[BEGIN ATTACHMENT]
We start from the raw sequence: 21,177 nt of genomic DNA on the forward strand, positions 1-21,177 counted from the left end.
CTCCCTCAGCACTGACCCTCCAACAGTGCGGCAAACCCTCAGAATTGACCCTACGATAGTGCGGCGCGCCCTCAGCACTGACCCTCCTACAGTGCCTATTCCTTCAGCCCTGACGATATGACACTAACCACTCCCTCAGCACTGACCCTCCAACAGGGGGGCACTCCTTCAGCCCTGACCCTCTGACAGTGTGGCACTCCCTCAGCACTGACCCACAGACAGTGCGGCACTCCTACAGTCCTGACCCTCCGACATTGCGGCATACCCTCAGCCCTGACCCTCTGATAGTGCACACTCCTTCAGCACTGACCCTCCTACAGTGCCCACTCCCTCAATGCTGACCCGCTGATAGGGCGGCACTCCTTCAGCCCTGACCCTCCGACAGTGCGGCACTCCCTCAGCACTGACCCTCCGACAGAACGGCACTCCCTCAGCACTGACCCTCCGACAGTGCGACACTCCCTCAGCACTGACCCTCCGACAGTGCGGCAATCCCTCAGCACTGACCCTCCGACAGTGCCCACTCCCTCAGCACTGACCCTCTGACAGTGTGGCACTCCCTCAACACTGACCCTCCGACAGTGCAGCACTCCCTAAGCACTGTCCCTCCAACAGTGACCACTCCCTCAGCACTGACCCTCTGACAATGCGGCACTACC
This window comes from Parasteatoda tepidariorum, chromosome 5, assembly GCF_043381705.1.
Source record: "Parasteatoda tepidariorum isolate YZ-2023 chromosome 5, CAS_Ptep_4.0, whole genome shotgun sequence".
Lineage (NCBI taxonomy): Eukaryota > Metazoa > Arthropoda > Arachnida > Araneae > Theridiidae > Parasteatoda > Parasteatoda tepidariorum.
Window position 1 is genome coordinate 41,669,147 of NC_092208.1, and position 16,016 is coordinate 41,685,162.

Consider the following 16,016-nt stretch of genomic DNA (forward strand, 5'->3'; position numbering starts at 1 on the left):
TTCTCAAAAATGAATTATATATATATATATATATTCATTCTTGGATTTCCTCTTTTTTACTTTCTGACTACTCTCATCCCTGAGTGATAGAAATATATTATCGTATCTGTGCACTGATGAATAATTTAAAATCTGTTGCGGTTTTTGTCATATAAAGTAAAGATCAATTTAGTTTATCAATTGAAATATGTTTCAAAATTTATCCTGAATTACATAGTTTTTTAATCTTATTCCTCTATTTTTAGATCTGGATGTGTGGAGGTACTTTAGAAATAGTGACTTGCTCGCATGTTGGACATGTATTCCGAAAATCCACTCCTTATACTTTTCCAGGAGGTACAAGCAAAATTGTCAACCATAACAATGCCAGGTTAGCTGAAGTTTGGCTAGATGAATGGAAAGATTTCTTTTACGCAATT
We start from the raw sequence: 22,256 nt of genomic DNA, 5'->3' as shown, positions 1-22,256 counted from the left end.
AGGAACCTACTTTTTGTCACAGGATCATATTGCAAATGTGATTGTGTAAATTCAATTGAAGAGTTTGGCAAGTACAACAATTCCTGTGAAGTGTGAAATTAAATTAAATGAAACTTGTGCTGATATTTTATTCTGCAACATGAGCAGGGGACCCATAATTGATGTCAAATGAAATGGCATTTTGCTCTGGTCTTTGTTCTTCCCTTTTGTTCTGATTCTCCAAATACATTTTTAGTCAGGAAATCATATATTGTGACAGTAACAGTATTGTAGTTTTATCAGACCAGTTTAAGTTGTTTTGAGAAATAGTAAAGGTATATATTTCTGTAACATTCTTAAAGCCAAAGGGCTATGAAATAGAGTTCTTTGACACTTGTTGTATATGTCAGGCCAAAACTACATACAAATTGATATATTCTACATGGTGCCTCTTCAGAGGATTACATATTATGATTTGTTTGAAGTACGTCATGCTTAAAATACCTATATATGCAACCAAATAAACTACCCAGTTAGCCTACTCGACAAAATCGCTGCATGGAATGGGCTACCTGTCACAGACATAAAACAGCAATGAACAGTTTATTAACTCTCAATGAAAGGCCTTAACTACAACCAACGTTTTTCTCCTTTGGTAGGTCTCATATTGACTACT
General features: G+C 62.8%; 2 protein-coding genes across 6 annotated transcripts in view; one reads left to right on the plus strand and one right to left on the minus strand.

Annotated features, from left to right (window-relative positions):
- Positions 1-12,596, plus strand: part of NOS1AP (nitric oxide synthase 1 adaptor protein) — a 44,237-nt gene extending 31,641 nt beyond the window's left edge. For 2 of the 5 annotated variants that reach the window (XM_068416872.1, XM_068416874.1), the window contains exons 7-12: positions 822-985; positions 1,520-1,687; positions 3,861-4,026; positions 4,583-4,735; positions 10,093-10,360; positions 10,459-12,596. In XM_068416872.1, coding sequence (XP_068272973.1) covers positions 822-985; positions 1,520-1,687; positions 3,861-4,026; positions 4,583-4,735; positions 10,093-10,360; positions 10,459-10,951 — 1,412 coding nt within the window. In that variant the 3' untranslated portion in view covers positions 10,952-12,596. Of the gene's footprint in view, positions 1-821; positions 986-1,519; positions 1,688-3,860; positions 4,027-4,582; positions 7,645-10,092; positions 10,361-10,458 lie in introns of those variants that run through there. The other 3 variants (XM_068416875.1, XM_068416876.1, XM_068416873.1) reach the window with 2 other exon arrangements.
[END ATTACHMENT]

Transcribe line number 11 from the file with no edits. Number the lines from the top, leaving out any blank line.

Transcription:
General features: G+C 62.8%; 2 protein-coding genes across 6 annotated transcripts in view; one reads left to right on the plus strand and one right to left on the minus strand.